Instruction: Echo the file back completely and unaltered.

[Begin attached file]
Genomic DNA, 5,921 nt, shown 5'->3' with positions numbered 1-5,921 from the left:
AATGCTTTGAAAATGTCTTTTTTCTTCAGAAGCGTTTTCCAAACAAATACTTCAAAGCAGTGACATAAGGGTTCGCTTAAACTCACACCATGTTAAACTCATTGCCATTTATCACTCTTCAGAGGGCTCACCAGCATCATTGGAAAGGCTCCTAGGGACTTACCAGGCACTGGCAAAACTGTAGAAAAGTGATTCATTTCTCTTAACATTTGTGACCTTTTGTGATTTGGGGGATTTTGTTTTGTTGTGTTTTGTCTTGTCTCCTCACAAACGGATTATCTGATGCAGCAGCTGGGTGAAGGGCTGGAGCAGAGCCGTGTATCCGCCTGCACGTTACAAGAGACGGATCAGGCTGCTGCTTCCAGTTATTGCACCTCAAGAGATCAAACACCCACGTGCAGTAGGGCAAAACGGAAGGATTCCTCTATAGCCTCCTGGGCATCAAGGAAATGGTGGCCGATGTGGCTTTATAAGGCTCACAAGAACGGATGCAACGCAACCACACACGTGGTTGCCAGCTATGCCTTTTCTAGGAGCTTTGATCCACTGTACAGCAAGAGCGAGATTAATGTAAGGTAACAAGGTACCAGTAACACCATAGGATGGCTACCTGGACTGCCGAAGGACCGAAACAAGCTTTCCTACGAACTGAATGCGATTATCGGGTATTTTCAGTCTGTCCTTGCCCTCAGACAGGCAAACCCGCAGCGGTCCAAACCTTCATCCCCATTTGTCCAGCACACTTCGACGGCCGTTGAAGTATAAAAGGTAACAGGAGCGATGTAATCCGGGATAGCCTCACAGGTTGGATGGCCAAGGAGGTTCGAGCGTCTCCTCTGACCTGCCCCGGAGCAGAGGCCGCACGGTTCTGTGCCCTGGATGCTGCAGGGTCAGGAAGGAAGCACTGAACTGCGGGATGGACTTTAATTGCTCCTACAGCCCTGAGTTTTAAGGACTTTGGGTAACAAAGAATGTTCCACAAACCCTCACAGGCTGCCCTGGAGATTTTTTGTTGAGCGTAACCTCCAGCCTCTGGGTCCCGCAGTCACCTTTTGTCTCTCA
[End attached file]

Genomic DNA, 5,921 nt, shown 5'->3' with positions numbered 1-5,921 from the left:
AATGCTTTGAAAATGTCTTTTTTCTTCAGAAGCGTTTTCCAAACAAATACTTCAAAGCAGTGACATAAGGGTTCGCTTAAACTCACACCATGTTAAACTCATTGCCATTTATCACTCTTCAGAGGGCTCACCAGCATCATTGGAAAGGCTCCTAGGGACTTACCAGGCACTGGCAAAACTGTAGAAAAGTGATTCATTTCTCTTAACATTTGTGACCTTTTGTGATTTGGGGGATTTTGTTTTGTTGTGTTTTGTCTTGTCTCCTCACAAACGGATTATCTGATGCAGCAGCTGGGTGAAGGGCTGGAGCAGAGCCGTGTATCCGCCTGCACGTTACAAGAGACGGATCAGGCTGCTGCTTCCAGTTATTGCACCTCAAGAGATCAAACACCCACGTGCAGTAGGGCAAAACGGAAGGATTCCTCTATAGCCTCCTGGGCATCAAGGAAATGGTGGCCGATGTGGCTTTATAAGGCTCACAAGAACGGATGCAACGCAACCACACACGTGGTTGCCAGCTATGCCTTTTCTAGGAGCTTTGATCCACTGTACAGCAAGAGCGAGATTAATGTAAGGTAACAAGGTACCAGTAACACCATAGGATGGCTACCTGGACTGCCGAAGGACCGAAACAAGCTTTCCTACGAACTGAATGCGATTATCGGGTATTTTCAGTCTGTCCTTGCCCTCAGACAGGCAAACCCGCAGCGGTCCAAACCTTCATCCCCATTTGTCCAGCACACTTCGACGGCCGTTGAAGTATAAAAGGTAACAGGAGCGATGTAATCCGGGATAGCCTCACAGGTTGGATGGCCAAGGAGGTTCGAGCGTCTCCTCTGACCTGCCCCGGAGCAGAGGCCGCACGGTTCTGTGCCCTGGATGCTGCAGGGTCAGGAAGGAAGCACTGAACTGCGGGATGGACTTTAATTGCTCCTACAGCCCTGAGTTTTAAGGACTTTGGGTAACAAAGAATGTTCCACAAACCCTCACAGGCTGCCCTGGAGATTTTTTGTTGAGCGTAACCTCCAGCCTCTGGGTCCCGCAGTCACCTTTTGTCTCTCA